After two cool, rainy days, the sun finally broke yesterday and I went for a hike. My intention was to get in a good, strenuous workout by briskly maneuvering my way through some of the hilly trails in the area. So I set out from home with my hiking shoes, my water bottle, and my camera towards East Rock Park. When I reached the base of the park, I noticed some flowers growing wild along the road, so I stopped to admire them. They were small and looked a bit like dandelions, but with a much more vibrant yellow color. Close by were different flowers, so I walked over to enjoy them as well. Small, daisy-like blossoms with either a red or yellowish center. When I finally looked up, instead of heading for the hill, I chose another nearby path where I could climb down to the water. Yet another type of flower was growing along the shore and found at the base of some trees was a bushy, green moss that felt like a comfortable carpet. I stopped to look at lily pads sunbathing just below the surface of the water, an inchworm dangling in front of me, acorns that had fallen to the ground, ferns and trees whose limbs had grown into elaborate braids or had spiraled upwards around the trunk of another tree.
My brisk hike never actually happened because I spent almost two hours staring at the beauty around me in the wild. In fact, when I stopped and really looked, it was as if I was seeing so many things for the first time and I was fascinated and inspired. For example, have you ever really looked at the plant below?
I never had until today, but what I saw was remarkable. Clusters of tiny eggs that looked like they had just burst open their pods were perfectly spaced and oriented, displaying a distinct pattern along the length of the green stem that gradually altered their length and distance from one another to form an elegant taper as they reached the tip. There is a method to this level of perfection and scientists are working to understand just how these type of patterns form, not just in plants but in other organisms such as flies, worms and mice, to better understand the developmental process. The complexity of these processes is nothing short of a miracle. Their blueprint lies dormant in a seed until it’s given the signal to create this magnificent work of art on nature’s canvas. This is just one example of the beauty I saw today and I've posted more here.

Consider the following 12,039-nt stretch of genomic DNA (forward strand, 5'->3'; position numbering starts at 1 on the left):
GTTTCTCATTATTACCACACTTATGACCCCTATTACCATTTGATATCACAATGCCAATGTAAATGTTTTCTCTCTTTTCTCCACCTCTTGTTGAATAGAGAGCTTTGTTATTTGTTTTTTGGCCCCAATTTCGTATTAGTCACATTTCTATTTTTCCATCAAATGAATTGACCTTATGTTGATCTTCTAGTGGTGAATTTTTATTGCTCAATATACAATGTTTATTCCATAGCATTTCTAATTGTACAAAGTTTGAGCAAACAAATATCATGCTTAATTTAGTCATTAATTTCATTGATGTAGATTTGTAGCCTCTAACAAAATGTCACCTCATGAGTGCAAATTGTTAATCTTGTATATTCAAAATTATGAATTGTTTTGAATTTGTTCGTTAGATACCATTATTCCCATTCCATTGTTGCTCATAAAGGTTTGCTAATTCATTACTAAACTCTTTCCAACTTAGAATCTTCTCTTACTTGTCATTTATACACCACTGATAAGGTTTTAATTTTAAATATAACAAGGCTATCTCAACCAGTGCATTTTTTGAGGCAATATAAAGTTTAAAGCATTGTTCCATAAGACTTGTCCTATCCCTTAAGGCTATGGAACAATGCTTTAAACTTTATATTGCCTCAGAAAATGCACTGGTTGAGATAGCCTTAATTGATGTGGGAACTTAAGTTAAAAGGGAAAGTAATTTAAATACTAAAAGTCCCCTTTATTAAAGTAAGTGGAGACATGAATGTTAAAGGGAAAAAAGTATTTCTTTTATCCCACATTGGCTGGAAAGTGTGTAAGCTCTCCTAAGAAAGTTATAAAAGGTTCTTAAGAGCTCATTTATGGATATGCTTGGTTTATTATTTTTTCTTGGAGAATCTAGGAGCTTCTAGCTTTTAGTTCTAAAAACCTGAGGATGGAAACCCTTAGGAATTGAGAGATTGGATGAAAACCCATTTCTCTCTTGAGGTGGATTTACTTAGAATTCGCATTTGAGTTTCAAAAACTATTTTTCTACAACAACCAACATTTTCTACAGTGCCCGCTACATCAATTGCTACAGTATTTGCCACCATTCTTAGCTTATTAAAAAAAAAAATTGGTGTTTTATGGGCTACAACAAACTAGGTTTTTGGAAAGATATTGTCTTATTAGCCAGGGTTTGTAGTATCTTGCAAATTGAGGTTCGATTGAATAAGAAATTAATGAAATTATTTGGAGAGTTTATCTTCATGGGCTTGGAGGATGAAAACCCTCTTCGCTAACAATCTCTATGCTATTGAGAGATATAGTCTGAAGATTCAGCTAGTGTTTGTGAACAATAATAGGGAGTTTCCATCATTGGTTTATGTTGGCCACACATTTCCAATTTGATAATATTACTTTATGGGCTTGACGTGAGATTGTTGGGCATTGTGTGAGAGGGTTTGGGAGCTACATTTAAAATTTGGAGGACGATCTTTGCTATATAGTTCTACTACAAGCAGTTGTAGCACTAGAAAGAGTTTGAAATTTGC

Although we can’t take the credit for these gifts, it’s wonderful that such beauty can be replicated as the pattern on my summer dress, or decorate an accent pillow on the sofa or be the inspiration for the shape of a vase or lampshade. Mother nature (whatever that divine force is) is responsible for the miracles we are fortunate enough to see if we just take the time to look. We should be so grateful that they’re here for us to enjoy. I returned home from my walk peaceful and content and realized that sometimes we discover the greatest treasures when we veer off the road, take the wrong path, or stop in our tracks. Treasures that may even enrich the remainder of our journey.